Side Effects of Carboplatin

Carboplatin is less chemically reactive than cisplatin, which is why it is less toxic to the kidneys and nervous system. The downside is that the lower reactivity means a higher concentration is needed to fight the cancer, and bigger doses of the drug. It is estimated that carboplatin is 8 to 45 times less effective than cisplatin.

The most troubling effect of carboplatin tends to be damage to the bone marrow, in a process called myelosuppression. This leads to anemia. Blood cells produced by the marrow can drop to 10% of normal levels. This level bottoms out a few weeks after carboplatin administration. The severity of this problem is is influenced greatly by which other drugs are included in the combination therapy (see http://www.carboplatin.org/combination.htm) with the carboplatin.

Different patients experience different side effects. Side effects can include:

  • loss of appetite or weight
  • stomach pain
  • diarrhea
  • constipation
  • peripheral neuropathy
  • nausea and vomiting
  • changes in vision and taste
  • mouth blistering
  • fatigue

These are common side effects of many chemotherapy drugs, especially the alkylating agents. Carboplatin also is known to damage the kidneys (it is nephrotoxic) and the inner ear (in a process called ototoxicity.)

Nausea and vomiting can be severe in some patients, and antiemetic drugs are often given. Ototoxicity (ear drum damage) is also a possibility.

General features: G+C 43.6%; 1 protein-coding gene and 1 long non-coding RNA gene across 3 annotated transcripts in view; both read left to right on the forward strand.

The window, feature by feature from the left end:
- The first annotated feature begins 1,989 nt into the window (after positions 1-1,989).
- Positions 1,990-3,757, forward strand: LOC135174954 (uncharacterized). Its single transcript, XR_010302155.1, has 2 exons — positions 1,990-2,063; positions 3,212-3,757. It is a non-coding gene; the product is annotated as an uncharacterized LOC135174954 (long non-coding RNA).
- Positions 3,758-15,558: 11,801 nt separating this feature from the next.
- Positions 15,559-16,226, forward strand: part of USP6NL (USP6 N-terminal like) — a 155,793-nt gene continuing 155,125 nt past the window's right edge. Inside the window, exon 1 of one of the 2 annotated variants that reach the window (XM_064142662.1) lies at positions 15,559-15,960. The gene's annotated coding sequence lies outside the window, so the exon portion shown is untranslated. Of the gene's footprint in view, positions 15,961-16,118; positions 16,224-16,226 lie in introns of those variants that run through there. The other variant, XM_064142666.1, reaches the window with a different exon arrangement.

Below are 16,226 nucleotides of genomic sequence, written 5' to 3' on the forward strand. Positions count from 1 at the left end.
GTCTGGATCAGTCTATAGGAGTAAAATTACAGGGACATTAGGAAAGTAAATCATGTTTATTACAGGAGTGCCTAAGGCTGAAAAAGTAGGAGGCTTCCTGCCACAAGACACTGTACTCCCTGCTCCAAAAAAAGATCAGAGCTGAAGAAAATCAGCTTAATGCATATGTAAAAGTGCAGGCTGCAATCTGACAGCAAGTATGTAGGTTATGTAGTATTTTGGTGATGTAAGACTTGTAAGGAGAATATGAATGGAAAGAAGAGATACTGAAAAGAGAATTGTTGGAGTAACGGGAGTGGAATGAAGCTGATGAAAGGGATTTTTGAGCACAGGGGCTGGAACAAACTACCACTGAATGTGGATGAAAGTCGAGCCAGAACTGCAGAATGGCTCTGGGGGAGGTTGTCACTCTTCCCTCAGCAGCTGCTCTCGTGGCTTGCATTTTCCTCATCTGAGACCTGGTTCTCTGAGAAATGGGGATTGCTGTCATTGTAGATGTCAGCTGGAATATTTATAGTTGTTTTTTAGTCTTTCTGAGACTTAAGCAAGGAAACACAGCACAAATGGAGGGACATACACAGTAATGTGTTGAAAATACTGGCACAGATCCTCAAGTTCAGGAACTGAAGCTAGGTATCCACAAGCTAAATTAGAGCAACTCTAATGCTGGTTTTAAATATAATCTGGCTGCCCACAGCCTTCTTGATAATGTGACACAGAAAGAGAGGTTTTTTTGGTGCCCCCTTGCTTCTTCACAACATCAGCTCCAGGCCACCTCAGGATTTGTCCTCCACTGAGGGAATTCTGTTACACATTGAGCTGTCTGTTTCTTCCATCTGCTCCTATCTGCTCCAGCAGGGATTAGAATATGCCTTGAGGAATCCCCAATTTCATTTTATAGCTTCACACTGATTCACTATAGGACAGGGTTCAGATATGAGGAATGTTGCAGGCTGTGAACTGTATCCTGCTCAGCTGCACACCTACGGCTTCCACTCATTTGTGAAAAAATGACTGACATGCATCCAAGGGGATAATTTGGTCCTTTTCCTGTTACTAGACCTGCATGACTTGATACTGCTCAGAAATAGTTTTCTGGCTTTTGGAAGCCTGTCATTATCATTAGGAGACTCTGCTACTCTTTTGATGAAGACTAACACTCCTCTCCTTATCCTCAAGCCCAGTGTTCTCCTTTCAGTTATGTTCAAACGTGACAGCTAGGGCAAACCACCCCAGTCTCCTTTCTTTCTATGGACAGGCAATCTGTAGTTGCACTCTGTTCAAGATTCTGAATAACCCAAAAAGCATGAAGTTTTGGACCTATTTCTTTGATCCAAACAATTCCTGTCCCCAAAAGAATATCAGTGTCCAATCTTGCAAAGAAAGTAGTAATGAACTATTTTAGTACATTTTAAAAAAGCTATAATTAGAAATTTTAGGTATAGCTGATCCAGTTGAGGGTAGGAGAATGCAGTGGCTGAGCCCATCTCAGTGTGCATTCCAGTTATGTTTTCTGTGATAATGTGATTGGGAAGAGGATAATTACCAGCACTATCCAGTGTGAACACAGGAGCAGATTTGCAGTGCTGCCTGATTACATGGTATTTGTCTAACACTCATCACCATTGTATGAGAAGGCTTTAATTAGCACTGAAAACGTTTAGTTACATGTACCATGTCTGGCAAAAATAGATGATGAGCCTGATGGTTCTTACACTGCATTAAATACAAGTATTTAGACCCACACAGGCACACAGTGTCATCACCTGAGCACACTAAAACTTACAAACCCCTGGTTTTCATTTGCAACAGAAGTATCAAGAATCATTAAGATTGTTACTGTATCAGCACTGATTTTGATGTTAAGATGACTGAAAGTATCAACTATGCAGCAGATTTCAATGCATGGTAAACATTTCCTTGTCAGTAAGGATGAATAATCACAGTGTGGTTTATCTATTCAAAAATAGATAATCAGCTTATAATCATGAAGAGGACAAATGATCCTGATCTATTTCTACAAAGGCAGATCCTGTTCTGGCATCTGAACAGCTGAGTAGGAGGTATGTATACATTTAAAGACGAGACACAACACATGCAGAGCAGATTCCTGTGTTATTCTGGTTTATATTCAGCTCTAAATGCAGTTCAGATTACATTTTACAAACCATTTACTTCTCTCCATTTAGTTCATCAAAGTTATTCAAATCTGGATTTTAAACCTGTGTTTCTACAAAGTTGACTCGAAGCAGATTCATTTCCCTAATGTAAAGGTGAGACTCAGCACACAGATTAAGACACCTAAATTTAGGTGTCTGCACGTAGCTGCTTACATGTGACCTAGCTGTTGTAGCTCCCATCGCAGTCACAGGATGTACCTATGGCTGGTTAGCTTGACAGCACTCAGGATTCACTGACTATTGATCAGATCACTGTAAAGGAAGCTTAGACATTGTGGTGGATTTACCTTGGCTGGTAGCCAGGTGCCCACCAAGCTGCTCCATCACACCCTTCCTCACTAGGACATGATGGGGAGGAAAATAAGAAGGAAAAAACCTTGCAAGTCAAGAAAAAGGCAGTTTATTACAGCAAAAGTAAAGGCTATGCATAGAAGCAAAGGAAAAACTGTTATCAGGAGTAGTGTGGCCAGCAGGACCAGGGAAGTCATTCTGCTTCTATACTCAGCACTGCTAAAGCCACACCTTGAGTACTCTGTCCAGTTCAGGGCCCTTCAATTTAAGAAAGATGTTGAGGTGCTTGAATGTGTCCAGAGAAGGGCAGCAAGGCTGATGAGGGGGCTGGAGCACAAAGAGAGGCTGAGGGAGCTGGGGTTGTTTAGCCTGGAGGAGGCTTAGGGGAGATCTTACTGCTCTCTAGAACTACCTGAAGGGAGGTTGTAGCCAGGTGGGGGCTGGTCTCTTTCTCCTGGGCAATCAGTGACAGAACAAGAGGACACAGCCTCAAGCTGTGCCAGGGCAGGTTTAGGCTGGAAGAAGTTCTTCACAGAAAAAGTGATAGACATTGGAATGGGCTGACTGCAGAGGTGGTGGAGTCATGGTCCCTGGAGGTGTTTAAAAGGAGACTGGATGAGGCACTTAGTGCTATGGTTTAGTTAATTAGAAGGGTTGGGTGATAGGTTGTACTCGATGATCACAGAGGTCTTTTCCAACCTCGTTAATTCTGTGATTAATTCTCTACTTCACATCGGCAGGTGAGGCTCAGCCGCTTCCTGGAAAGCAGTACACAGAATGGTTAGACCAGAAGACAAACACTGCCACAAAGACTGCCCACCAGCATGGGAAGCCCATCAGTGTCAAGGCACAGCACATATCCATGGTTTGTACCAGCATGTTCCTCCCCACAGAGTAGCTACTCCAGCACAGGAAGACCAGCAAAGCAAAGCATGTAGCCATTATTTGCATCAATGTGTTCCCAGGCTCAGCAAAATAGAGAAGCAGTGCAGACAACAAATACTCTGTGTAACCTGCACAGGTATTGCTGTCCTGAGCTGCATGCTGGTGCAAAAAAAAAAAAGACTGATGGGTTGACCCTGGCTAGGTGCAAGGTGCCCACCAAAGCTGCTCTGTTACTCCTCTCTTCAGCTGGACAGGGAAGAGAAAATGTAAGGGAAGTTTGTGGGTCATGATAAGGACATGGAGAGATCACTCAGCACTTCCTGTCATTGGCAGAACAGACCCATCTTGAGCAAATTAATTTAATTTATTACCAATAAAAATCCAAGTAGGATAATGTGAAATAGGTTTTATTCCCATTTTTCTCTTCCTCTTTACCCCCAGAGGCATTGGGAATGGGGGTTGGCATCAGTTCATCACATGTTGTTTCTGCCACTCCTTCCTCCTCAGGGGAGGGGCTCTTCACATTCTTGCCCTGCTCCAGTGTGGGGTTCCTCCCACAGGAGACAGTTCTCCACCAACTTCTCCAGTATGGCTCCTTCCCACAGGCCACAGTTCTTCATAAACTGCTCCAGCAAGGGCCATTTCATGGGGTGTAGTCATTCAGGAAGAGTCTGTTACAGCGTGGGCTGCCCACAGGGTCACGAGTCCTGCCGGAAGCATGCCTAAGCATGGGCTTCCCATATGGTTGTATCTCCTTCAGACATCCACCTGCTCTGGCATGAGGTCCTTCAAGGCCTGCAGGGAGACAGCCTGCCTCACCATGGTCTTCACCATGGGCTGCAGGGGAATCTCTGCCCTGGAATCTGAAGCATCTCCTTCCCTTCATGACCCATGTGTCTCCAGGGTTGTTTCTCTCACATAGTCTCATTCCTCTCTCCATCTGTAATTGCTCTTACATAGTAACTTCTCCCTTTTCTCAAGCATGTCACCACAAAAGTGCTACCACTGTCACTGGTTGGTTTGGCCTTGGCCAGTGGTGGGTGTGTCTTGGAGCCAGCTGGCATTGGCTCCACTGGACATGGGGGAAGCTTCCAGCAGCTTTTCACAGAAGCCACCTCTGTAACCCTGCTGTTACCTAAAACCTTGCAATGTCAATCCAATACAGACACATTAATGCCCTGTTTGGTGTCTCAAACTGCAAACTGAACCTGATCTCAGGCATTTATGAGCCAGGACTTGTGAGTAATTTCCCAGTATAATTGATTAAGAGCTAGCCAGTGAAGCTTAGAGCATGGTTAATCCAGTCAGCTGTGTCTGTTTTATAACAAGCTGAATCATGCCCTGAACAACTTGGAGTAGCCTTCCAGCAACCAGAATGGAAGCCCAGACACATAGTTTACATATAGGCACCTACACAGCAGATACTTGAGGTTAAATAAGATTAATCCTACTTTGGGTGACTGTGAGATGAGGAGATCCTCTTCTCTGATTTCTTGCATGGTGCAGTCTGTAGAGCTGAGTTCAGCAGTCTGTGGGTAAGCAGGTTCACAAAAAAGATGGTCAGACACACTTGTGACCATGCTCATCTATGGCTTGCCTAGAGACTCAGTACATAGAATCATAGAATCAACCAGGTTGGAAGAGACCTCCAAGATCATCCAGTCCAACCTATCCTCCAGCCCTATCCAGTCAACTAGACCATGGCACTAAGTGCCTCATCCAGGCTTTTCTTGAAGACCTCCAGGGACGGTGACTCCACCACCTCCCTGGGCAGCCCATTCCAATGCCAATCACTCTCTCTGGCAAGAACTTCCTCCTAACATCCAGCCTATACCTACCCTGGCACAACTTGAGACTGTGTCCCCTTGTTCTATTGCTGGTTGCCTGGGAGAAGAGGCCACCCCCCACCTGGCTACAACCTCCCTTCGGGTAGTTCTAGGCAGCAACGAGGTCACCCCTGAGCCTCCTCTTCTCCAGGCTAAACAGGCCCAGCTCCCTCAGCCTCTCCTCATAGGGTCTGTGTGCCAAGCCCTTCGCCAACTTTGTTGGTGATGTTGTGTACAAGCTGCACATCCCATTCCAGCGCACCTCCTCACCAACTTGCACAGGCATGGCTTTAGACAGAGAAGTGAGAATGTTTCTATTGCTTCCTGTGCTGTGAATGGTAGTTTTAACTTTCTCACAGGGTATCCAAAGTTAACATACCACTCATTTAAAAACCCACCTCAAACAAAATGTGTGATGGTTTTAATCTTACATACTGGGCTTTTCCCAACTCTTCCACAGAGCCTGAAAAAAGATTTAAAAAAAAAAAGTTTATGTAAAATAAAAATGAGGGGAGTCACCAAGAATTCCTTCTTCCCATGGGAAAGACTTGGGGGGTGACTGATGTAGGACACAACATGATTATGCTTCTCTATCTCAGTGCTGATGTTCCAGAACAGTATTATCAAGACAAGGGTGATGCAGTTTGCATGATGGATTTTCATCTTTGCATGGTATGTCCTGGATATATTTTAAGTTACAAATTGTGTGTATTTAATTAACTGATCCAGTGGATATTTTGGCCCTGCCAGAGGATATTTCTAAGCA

Your body can also adjust to the drug and the severity of the side effects can decrease over time. Prolonged exposure to chemotherapy alkylating agents can result in up to a 10- to 15-fold increase in resistance. Studies have shown this is due to a response by the body resulting in higher glutathione and metallothionein levels. Metallothionein is a protein that binds to heavy metals and rises when metal levels in the blood are elevated.

In general, chemotherapy drugs can be broken down by enzymes outside any cells and by nonmalignant cells near the tumor. This degrades the action of the chemotherapy agent. The size of a tumor influences the efficacy of the drug. Larger tumors are more difficult for the drug to penetrate, and also more difficult for nutrients and oxygen to get to the interior cells of the tumor (indeed, this is the idea behind angiogenesis inhibitors – cutting off the growth of capillaries that serve the tumors.)

Oncologists have long known that faster-growing tumors respond more favorably to anticancer drugs that slower-growing ones. Examples: testicular cancer tumors double in size every 21 days while colon cancer tumors double every 95 days and pulmonary adenocarcinoma tumors double every 154 days.

The growth rate of a tumor is at a maximum when it is at 37% of its maximum (limiting) size. The limiting toxicities for the platinum drugs tend to be renal – they cause acute tubular necrosis. They can also cause secondary cancers.

A review of chemotherapy use in pregnancy found “Although evidence is limited, carboplatin exposure in the second and third trimesters does not appear to increase the risk for major malformations.”

Chemotherapy drugs as hazardous materials

Many oncology drugs are hazardous. The National Institute for Occupational Health and Safety (NIOSH) has even issued regulations and guidelines for healthcare workers who handle chemotherapy agents.

The Institute for Safe Medication Practices (ISMP) lists Carboplatin among drugs which have a heightened risk of causing significant patient harm when used incorrectly.

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